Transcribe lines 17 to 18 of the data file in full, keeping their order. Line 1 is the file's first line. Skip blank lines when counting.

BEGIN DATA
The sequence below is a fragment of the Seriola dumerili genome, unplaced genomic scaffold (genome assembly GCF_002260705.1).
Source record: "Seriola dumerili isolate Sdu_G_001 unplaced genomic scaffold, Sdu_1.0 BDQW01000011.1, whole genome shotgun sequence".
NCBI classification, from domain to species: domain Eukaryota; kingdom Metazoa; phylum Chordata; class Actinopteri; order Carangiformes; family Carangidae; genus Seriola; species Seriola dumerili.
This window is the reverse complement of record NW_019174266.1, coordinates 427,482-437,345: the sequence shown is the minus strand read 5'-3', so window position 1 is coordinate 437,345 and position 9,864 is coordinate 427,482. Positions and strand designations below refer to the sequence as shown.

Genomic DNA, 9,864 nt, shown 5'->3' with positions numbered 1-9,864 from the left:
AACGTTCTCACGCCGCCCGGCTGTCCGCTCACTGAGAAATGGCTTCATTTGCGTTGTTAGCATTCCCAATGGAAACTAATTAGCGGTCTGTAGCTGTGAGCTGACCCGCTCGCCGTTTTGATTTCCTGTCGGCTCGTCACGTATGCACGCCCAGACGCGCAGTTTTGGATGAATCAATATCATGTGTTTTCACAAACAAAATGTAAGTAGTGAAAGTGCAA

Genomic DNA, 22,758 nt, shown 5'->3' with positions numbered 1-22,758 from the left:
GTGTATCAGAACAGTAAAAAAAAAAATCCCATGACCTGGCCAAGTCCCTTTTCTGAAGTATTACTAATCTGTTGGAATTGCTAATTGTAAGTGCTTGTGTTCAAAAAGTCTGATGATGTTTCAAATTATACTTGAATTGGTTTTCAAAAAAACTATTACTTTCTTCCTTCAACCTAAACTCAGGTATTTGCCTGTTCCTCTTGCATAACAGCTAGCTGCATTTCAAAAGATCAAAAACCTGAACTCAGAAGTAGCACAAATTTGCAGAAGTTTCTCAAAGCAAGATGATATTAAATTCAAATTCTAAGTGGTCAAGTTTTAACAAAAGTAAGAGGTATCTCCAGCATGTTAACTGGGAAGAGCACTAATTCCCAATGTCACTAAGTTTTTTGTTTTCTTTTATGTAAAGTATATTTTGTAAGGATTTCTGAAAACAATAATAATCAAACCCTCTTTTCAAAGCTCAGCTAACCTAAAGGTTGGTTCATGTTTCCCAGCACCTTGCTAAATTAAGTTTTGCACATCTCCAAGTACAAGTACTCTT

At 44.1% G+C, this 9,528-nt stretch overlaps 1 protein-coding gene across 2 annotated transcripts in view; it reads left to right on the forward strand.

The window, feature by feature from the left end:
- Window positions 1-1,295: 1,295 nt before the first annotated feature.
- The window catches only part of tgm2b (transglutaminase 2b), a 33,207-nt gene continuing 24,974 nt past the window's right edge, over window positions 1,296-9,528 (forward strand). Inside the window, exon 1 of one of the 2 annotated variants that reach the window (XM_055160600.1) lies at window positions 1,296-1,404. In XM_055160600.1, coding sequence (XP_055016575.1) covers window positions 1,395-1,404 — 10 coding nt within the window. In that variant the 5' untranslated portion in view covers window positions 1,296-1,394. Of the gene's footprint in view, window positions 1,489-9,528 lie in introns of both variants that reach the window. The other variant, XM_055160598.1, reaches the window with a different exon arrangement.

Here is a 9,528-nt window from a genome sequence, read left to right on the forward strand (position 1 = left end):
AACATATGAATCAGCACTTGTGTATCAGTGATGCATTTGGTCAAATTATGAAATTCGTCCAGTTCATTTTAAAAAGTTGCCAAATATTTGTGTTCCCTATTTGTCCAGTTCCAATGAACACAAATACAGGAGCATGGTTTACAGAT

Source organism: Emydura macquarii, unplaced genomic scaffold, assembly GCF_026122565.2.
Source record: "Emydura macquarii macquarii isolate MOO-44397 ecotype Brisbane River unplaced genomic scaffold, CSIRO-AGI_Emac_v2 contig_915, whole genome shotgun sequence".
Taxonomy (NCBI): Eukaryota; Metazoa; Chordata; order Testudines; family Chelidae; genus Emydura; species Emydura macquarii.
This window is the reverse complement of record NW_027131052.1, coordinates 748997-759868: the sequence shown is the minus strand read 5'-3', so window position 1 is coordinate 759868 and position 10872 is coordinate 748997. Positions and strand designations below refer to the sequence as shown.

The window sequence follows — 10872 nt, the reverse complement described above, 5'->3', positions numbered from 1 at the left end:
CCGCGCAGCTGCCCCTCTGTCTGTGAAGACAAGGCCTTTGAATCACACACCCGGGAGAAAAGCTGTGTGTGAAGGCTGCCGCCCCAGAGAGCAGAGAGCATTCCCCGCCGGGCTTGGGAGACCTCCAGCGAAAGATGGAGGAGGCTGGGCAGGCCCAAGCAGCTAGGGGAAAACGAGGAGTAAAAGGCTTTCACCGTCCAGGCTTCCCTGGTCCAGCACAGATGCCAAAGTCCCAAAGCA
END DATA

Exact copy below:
Taxonomy (NCBI): Eukaryota; Metazoa; Chordata; order Testudines; family Chelidae; genus Emydura; species Emydura macquarii.
This window is the reverse complement of record NW_027131052.1, coordinates 748997-759868: the sequence shown is the minus strand read 5'-3', so window position 1 is coordinate 759868 and position 10872 is coordinate 748997. Positions and strand designations below refer to the sequence as shown.